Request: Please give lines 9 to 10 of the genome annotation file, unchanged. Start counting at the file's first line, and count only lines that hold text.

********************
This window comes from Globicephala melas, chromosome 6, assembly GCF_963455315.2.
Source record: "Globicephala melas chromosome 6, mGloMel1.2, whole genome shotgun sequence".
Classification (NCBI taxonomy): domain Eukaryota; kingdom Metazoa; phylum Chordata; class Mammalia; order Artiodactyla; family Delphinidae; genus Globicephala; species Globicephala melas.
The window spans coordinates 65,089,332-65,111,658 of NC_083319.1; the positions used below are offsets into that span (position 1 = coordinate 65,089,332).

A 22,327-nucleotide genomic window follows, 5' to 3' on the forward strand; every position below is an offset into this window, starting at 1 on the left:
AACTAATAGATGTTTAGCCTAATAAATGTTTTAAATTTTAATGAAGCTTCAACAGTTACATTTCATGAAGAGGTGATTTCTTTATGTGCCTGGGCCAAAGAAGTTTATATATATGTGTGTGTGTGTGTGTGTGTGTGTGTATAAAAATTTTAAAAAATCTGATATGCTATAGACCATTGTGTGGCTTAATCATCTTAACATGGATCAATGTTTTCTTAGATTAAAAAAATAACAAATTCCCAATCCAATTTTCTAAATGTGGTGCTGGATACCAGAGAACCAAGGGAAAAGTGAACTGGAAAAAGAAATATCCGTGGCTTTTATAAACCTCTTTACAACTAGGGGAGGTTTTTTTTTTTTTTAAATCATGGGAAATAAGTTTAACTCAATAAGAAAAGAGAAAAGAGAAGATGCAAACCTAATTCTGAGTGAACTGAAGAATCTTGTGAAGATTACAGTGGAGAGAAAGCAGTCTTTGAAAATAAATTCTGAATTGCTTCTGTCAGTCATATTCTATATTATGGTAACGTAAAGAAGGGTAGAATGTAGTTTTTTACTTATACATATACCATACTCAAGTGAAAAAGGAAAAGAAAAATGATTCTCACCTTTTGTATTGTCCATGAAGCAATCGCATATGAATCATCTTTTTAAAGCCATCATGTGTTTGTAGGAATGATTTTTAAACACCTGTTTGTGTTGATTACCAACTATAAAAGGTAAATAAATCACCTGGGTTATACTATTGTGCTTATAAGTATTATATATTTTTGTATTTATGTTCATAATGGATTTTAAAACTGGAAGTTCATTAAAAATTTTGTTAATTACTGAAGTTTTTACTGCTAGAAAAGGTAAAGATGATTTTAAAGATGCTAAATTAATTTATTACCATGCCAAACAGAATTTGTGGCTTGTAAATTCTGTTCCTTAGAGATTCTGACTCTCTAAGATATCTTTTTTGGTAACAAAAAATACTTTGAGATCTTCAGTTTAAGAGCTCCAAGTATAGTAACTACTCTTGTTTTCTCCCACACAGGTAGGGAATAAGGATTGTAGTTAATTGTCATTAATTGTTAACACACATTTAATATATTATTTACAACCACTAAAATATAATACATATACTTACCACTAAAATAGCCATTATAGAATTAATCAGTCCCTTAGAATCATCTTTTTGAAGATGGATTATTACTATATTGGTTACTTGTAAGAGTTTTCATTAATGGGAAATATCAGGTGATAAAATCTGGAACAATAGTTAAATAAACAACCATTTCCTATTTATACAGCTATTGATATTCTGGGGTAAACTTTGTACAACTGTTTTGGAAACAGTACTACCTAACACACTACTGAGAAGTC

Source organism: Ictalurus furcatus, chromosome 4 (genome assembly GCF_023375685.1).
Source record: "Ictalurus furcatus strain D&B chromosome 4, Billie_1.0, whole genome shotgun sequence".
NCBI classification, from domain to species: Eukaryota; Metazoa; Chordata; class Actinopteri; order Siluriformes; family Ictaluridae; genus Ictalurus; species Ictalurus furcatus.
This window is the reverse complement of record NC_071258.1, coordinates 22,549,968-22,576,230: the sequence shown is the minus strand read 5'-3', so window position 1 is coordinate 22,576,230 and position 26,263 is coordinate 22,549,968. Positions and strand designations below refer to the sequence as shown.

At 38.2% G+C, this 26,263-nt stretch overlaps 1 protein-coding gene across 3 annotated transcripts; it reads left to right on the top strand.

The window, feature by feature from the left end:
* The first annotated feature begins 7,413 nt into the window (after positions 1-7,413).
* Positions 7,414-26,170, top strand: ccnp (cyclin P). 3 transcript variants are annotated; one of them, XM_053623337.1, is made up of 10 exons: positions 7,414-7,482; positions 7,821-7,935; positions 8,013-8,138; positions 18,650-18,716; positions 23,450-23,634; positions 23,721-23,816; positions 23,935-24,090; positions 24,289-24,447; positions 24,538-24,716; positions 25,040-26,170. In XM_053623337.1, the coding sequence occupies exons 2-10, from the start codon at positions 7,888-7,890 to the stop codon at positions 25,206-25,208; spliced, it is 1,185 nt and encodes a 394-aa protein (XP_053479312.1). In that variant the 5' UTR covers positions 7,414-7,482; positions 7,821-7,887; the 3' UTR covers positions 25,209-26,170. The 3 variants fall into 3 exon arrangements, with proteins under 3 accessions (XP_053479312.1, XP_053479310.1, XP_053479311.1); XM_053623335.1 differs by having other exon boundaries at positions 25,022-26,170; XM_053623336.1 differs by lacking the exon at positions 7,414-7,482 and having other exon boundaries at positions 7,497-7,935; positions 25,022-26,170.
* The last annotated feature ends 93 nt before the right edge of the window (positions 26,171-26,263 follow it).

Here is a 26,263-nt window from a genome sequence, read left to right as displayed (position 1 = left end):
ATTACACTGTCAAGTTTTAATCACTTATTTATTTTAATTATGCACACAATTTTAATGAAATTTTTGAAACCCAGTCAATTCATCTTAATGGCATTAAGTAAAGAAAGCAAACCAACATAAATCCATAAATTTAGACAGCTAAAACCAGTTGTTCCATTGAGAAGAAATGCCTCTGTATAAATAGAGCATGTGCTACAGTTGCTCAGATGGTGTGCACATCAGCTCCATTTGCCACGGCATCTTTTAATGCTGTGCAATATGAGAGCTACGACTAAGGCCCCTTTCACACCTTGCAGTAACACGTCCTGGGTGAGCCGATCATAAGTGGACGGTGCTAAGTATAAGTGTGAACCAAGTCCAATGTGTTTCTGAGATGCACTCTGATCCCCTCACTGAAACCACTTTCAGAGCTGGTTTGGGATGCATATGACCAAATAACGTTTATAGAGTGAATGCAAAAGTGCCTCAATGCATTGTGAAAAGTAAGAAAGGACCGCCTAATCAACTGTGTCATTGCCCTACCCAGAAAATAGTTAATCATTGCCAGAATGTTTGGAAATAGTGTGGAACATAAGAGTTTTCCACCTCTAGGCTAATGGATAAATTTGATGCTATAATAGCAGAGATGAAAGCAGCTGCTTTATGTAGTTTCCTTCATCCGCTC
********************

NCBI classification, from domain to species: Eukaryota; Metazoa; Chordata; class Actinopteri; order Siluriformes; family Ictaluridae; genus Ictalurus; species Ictalurus furcatus.
This window is the reverse complement of record NC_071258.1, coordinates 22,549,968-22,576,230: the sequence shown is the minus strand read 5'-3', so window position 1 is coordinate 22,576,230 and position 26,263 is coordinate 22,549,968. Positions and strand designations below refer to the sequence as shown.